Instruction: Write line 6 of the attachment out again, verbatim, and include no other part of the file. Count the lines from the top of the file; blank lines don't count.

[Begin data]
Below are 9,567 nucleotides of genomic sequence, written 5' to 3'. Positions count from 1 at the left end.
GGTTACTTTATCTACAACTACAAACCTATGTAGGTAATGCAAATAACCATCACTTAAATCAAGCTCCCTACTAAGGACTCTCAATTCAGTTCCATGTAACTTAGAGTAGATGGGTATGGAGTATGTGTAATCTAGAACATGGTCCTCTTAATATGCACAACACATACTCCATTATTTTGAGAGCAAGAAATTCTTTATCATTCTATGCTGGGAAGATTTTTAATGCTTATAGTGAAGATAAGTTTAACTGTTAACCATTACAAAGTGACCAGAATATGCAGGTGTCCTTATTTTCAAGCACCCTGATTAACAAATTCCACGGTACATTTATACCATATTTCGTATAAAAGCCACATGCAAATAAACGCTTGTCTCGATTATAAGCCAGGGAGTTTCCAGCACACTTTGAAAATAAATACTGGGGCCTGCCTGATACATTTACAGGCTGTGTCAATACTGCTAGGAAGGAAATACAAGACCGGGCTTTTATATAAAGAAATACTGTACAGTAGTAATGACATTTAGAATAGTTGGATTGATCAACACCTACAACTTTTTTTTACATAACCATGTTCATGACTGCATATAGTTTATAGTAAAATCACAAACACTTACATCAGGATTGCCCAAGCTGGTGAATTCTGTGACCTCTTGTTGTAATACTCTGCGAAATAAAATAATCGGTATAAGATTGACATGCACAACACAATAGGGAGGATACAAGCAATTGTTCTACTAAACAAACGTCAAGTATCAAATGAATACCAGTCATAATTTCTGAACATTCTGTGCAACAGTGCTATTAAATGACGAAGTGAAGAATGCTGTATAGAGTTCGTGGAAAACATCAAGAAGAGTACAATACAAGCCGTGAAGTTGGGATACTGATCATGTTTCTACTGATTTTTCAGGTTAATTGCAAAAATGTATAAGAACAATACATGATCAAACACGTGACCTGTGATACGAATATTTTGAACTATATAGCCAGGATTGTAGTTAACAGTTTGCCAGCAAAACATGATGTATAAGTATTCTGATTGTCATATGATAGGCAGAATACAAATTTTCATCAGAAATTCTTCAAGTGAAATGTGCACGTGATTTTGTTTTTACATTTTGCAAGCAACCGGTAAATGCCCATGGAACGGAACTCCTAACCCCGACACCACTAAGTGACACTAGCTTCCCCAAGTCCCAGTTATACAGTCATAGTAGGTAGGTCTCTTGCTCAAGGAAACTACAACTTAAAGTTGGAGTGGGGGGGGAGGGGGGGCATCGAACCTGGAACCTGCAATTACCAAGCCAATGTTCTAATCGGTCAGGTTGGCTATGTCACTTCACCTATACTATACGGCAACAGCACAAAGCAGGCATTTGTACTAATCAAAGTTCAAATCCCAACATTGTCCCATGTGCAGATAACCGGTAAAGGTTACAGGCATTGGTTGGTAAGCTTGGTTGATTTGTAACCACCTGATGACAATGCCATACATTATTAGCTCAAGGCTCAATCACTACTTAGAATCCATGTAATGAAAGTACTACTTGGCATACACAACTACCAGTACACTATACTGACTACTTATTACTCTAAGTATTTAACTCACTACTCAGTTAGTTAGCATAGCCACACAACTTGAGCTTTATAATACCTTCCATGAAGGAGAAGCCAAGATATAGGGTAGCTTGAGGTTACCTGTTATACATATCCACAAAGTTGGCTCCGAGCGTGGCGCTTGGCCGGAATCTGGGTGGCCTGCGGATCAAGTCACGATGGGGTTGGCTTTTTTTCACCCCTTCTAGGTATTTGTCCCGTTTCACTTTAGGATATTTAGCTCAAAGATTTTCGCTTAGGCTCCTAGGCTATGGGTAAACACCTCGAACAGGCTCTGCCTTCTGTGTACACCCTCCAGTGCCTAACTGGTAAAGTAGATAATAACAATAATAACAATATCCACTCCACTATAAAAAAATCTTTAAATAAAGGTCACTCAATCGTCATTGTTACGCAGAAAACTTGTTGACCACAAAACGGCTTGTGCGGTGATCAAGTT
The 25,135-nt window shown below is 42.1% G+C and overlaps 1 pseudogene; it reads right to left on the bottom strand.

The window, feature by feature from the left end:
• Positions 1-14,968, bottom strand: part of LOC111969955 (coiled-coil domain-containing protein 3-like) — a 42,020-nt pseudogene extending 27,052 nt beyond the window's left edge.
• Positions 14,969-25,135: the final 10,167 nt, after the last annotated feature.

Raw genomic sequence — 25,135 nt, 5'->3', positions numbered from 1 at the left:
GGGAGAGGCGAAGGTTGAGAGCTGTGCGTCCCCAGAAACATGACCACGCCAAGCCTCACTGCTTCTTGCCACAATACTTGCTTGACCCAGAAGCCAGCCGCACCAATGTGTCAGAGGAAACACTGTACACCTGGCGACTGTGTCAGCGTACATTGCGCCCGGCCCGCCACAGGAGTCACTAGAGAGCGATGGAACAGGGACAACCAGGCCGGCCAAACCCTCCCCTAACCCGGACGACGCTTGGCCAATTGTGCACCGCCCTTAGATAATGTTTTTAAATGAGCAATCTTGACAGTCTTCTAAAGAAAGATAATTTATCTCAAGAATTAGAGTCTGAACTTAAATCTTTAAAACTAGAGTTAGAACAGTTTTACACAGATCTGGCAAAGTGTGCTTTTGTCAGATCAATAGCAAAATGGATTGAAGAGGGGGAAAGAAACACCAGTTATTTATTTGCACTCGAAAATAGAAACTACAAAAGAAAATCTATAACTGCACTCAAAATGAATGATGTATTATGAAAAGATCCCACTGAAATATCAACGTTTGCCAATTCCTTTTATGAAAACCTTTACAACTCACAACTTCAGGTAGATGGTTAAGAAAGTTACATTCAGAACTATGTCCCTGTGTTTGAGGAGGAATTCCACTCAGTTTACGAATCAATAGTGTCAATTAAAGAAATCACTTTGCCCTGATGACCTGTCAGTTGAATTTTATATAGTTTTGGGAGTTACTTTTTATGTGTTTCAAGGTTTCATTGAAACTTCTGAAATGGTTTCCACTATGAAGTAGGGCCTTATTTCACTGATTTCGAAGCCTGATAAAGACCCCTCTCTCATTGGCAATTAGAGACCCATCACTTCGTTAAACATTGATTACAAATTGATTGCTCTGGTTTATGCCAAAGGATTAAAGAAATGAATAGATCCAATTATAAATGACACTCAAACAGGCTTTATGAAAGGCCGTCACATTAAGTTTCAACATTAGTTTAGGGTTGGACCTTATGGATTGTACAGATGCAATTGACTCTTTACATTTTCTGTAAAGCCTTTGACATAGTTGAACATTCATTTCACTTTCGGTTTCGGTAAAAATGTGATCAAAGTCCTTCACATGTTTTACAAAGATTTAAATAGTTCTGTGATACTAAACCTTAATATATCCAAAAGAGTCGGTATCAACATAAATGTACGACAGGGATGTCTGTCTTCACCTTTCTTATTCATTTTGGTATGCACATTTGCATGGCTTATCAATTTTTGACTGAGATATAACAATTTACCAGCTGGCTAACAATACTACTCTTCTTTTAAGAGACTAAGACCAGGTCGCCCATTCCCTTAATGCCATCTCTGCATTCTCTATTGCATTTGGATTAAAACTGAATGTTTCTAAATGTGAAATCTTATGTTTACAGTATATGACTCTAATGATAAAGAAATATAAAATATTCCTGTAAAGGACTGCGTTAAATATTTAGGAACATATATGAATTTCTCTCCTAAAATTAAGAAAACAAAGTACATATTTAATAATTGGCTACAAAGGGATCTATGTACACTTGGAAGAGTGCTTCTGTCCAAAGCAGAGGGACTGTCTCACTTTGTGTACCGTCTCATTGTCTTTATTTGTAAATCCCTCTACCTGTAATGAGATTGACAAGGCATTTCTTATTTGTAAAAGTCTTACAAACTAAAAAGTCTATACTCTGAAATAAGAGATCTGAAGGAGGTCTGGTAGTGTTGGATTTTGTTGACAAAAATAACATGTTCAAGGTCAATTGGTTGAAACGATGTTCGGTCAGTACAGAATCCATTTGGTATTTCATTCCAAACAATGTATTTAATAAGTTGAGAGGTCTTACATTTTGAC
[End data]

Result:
• Positions 14,969-25,135: the final 10,167 nt, after the last annotated feature.